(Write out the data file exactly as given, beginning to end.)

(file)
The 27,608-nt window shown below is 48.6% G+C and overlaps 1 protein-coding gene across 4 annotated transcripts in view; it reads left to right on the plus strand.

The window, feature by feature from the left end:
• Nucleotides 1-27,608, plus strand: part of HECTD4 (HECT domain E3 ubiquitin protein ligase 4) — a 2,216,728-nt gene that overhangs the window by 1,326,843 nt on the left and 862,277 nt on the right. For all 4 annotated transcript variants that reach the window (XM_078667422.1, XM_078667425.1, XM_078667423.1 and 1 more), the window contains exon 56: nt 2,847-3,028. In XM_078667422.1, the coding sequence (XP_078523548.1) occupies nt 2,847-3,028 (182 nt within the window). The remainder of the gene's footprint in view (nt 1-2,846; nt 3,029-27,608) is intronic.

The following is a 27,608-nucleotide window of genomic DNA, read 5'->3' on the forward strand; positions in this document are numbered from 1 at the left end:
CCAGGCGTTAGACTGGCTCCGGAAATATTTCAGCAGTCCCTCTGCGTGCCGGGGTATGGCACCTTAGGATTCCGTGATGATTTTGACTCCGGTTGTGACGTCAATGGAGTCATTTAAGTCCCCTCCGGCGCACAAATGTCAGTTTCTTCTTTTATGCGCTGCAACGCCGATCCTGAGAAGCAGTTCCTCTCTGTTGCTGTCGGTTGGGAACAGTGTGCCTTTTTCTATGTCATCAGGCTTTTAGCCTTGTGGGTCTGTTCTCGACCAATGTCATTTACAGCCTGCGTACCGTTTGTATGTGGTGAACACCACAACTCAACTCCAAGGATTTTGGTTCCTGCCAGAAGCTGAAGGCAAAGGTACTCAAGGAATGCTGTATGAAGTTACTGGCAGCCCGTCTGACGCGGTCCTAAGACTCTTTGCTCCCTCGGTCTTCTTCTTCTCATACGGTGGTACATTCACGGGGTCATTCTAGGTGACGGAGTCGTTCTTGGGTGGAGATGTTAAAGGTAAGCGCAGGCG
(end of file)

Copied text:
The 27,608-nt window shown below is 48.6% G+C and overlaps 1 protein-coding gene across 4 annotated transcripts in view; it reads left to right on the plus strand.

The window, feature by feature from the left end:
• Nucleotides 1-27,608, plus strand: part of HECTD4 (HECT domain E3 ubiquitin protein ligase 4) — a 2,216,728-nt gene that overhangs the window by 1,326,843 nt on the left and 862,277 nt on the right. For all 4 annotated transcript variants that reach the window (XM_078667422.1, XM_078667425.1, XM_078667423.1 and 1 more), the window contains exon 56: nt 2,847-3,028. In XM_078667422.1, the coding sequence (XP_078523548.1) occupies nt 2,847-3,028 (182 nt within the window). The remainder of the gene's footprint in view (nt 1-2,846; nt 3,029-27,608) is intronic.

The following is a 27,608-nucleotide window of genomic DNA, read 5'->3' on the forward strand; positions in this document are numbered from 1 at the left end:
CCAGGCGTTAGACTGGCTCCGGAAATATTTCAGCAGTCCCTCTGCGTGCCGGGGTATGGCACCTTAGGATTCCGTGATGATTTTGACTCCGGTTGTGACGTCAATGGAGTCATTTAAGTCCCCTCCGGCGCACAAATGTCAGTTTCTTCTTTTATGCGCTGCAACGCCGATCCTGAGAAGCAGTTCCTCTCTGTTGCTGTCGGTTGGGAACAGTGTGCCTTTTTCTATGTCATCAGGCTTTTAGCCTTGTGGGTCTGTTCTCGACCAATGTCATTTACAGCCTGCGTACCGTTTGTATGTGGTGAACACCACAACTCAACTCCAAGGATTTTGGTTCCTGCCAGAAGCTGAAGGCAAAGGTACTCAAGGAATGCTGTATGAAGTTACTGGCAGCCCGTCTGACGCGGTCCTAAGACTCTTTGCTCCCTCGGTCTTCTTCTTCTCATACGGTGGTACATTCACGGGGTCATTCTAGGTGACGGAGTCGTTCTTGGGTGGAGATGTTAAAGGTAAGCGCAGGCG